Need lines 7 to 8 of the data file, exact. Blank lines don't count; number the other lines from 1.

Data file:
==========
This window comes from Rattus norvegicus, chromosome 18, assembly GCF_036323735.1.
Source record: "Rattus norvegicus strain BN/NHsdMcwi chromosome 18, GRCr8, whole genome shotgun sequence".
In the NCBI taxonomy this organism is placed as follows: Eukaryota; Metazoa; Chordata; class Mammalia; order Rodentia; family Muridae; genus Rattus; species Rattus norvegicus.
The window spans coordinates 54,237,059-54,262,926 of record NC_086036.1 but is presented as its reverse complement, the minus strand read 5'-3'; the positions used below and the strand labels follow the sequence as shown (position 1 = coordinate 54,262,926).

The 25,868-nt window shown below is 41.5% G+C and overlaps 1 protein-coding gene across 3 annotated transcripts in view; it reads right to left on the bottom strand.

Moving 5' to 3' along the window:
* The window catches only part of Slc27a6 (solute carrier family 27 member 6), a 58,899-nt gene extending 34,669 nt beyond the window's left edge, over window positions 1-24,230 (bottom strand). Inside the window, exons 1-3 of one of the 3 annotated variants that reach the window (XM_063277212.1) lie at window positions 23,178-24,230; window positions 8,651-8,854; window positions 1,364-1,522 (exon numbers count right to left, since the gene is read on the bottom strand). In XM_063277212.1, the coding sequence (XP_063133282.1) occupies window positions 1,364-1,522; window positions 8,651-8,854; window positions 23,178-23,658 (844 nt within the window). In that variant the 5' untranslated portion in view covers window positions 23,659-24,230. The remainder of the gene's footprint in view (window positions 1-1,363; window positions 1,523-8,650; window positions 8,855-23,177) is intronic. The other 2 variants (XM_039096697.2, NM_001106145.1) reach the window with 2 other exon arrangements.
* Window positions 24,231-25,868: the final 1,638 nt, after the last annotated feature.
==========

* The window catches only part of Slc27a6 (solute carrier family 27 member 6), a 58,899-nt gene extending 34,669 nt beyond the window's left edge, over window positions 1-24,230 (bottom strand). Inside the window, exons 1-3 of one of the 3 annotated variants that reach the window (XM_063277212.1) lie at window positions 23,178-24,230; window positions 8,651-8,854; window positions 1,364-1,522 (exon numbers count right to left, since the gene is read on the bottom strand). In XM_063277212.1, the coding sequence (XP_063133282.1) occupies window positions 1,364-1,522; window positions 8,651-8,854; window positions 23,178-23,658 (844 nt within the window). In that variant the 5' untranslated portion in view covers window positions 23,659-24,230. The remainder of the gene's footprint in view (window positions 1-1,363; window positions 1,523-8,650; window positions 8,855-23,177) is intronic. The other 2 variants (XM_039096697.2, NM_001106145.1) reach the window with 2 other exon arrangements.
* Window positions 24,231-25,868: the final 1,638 nt, after the last annotated feature.